The Expense of Education: Why Does College Cost So Much?

How to control public college costs in two easy steps: (1) Get states to stop cutting education budgets and (2) push schools to become more efficient. Getting it done is the hard part.

Stack_of_BooksLast week, President Obama declared war on the rising cost of college — or at least, he did so to the degree that a notoriously even-keeled politician with a penchant for policy wonkery can declare war on such things. Speaking at the University of Michigan, he laid out a four-point* plan to reverse the surge of tuition rates and student debt that, for many Americans, is threatening to turn higher education into an unaffordable luxury.

Obama’s splashiest proposal would tie federal student aid to a university’s ability to keep tuition low. The plan would also create a $1 billion competition (based on the administration’s successful Race to the Top program for K-12 public schools) that would encourage states to maintain their level of higher education funding while finding savings for students. The White House also wants to create a $55 million pool to fund innovations that would increase colleges’ productivity. And finally, it would require schools to offer scorecards and “shopping sheets” that provide basic consumer information to students, such as simplified financial aid data and whether graduates are getting jobs.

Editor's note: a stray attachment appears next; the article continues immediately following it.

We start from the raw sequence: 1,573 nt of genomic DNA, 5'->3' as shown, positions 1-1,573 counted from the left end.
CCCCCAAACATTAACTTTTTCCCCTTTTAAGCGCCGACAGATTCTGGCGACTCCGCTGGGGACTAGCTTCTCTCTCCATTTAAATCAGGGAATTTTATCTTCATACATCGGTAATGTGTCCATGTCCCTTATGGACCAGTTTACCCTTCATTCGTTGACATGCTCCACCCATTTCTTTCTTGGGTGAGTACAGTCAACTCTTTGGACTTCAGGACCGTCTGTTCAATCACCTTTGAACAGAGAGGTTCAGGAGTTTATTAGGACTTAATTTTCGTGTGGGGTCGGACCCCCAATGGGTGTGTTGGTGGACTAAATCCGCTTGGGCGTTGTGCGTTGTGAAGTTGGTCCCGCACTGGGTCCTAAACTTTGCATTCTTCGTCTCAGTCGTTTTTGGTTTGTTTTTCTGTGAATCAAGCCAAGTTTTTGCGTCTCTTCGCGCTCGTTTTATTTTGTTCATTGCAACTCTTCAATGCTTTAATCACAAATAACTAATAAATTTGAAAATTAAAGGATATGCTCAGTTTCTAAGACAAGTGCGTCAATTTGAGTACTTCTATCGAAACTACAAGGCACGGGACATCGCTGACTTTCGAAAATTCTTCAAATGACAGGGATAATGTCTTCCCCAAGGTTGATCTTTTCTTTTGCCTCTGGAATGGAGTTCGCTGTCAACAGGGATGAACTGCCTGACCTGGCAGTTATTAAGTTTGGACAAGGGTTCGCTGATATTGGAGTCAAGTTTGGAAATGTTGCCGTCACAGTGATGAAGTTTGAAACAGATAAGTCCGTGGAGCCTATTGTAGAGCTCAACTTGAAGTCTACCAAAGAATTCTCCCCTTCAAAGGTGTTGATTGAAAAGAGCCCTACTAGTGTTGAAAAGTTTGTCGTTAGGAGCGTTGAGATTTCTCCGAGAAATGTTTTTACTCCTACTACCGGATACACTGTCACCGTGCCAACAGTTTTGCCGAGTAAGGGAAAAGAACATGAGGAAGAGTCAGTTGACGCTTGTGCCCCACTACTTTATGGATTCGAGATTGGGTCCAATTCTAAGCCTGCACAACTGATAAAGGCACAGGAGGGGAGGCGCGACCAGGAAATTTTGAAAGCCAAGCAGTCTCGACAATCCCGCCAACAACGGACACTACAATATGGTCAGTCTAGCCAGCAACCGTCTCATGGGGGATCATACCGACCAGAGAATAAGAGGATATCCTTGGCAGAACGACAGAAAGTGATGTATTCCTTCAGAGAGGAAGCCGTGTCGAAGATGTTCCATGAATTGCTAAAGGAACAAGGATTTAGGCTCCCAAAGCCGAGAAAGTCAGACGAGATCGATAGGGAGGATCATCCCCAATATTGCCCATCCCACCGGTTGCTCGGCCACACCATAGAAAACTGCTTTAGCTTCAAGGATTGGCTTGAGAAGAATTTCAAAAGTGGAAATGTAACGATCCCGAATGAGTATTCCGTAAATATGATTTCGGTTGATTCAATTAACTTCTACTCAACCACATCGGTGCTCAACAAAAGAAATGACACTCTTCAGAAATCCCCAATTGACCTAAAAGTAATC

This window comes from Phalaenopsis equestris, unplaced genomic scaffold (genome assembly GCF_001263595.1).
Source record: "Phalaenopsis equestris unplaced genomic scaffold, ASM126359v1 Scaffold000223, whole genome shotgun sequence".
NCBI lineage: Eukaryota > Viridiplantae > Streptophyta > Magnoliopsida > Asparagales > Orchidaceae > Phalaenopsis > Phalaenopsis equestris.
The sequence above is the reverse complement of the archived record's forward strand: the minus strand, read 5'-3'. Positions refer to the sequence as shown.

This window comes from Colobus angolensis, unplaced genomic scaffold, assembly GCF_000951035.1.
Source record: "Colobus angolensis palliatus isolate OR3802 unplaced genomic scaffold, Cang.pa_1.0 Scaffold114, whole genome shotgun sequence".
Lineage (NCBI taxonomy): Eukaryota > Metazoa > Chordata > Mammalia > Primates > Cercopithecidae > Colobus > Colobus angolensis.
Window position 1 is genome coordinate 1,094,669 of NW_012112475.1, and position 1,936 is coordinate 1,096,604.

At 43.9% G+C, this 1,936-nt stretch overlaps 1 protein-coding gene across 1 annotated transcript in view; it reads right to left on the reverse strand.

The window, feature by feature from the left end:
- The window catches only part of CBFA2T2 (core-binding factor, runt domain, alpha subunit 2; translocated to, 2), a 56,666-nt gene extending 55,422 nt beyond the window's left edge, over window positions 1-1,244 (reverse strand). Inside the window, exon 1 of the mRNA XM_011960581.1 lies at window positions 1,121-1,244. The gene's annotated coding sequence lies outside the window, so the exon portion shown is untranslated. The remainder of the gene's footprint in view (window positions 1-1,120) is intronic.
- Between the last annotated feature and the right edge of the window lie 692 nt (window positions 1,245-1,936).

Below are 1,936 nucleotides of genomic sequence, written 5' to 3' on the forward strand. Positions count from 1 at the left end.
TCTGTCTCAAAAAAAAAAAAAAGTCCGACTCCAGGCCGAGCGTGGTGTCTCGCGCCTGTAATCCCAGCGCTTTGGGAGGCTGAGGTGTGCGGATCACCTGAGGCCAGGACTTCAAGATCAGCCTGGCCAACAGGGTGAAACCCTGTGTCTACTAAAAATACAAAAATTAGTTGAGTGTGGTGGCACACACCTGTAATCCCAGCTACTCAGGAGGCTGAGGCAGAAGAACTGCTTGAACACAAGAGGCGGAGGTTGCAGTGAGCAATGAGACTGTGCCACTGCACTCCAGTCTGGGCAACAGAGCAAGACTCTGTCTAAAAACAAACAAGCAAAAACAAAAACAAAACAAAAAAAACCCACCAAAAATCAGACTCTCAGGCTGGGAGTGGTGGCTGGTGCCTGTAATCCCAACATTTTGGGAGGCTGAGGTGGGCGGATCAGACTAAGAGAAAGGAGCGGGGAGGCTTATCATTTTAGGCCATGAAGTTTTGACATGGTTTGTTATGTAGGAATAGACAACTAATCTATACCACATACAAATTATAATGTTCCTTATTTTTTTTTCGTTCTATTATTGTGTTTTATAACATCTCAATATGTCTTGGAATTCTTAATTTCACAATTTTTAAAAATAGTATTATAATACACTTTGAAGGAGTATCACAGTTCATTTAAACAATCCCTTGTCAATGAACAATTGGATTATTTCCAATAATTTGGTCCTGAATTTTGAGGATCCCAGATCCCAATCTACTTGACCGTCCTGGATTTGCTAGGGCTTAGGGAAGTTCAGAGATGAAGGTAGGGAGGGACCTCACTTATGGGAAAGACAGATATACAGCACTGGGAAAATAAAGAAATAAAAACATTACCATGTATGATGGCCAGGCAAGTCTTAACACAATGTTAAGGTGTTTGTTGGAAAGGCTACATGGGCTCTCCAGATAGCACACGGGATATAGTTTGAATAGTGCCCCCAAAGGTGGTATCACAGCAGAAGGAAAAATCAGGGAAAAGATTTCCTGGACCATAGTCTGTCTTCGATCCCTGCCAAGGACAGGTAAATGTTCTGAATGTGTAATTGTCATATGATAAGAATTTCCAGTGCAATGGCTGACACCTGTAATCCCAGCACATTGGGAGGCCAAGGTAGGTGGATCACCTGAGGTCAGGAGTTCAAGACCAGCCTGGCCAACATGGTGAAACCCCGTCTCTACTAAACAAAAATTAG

Is this plan just “political theater of the worst sort,” as University of Washington President Mike Young put it? Or is it a brave attempt at “tying the method of funding to the outcomes we’re looking for,” as William Powers, president of the University of Texas at Austin, said? Honestly, it might be a bit of both. Some aspects of the plan look like little more than window dressing in an election year. But overall, it seems like an earnest attempt to hog-tie some of the many wild forces that are pushing up the cost of a college education.

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Source: Jordan Weissmann | The Atlantic